Amino acids: Another difference between plant and animal protein is the total level of essential amino acids available, as well as leucine or branched chain amino acids. Ultimately, plant proteins generally have lower levels. Soy and pea protein come closest to having the same amount of amino acids as animal protein, but you definitely see lower levels of leucine.
The solution in both cases is to eat more plant-based protein, but since plants take up a lot of the bulk on our plate and have a higher fiber content, it can be difficult to eat everything we need in meals. For this reason, supplements can be very helpful, especially for athletes who need lots of protein in their diet.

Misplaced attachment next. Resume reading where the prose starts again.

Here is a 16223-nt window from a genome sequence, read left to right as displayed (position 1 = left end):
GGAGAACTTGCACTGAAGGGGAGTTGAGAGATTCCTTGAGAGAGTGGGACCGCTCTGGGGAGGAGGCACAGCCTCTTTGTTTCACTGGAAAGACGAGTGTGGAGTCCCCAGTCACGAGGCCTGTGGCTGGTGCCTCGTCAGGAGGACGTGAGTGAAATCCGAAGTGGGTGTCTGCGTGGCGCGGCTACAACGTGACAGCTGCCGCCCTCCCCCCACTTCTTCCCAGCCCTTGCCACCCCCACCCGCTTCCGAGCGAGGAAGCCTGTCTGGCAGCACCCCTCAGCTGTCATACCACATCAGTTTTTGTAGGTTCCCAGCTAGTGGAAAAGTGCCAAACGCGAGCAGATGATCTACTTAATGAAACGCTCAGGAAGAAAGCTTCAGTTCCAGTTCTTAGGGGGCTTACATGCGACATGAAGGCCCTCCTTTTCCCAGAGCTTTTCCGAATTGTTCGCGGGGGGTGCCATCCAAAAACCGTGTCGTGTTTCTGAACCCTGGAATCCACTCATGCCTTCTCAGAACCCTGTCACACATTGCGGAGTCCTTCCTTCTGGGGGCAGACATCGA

Vitamin B12 and Iron: These two nutrients are also much less abundant in herbal products. There is also an absorption problem with plant-based sources of iron, so it can be very difficult to get the amount the body needs to function healthily.
Essential fatty acids: The human body needs omega-3s (i.e. essential fatty acids), most of which are found in foods of animal origin. You can get plenty of fatty acids, like linoleic acid, from flaxseeds, chia seeds, and walnuts, but the body’s ability to convert them from eating plants into usable omega-3s, like EPA and DHA, is quite low. You would have to consume a ridiculous amount of flax or chia seeds to get the equivalent amount of animal products recommended in our diet. Taking a plant-based DHA supplement, which usually comes from products containing seaweed, can be a great boost for vegans.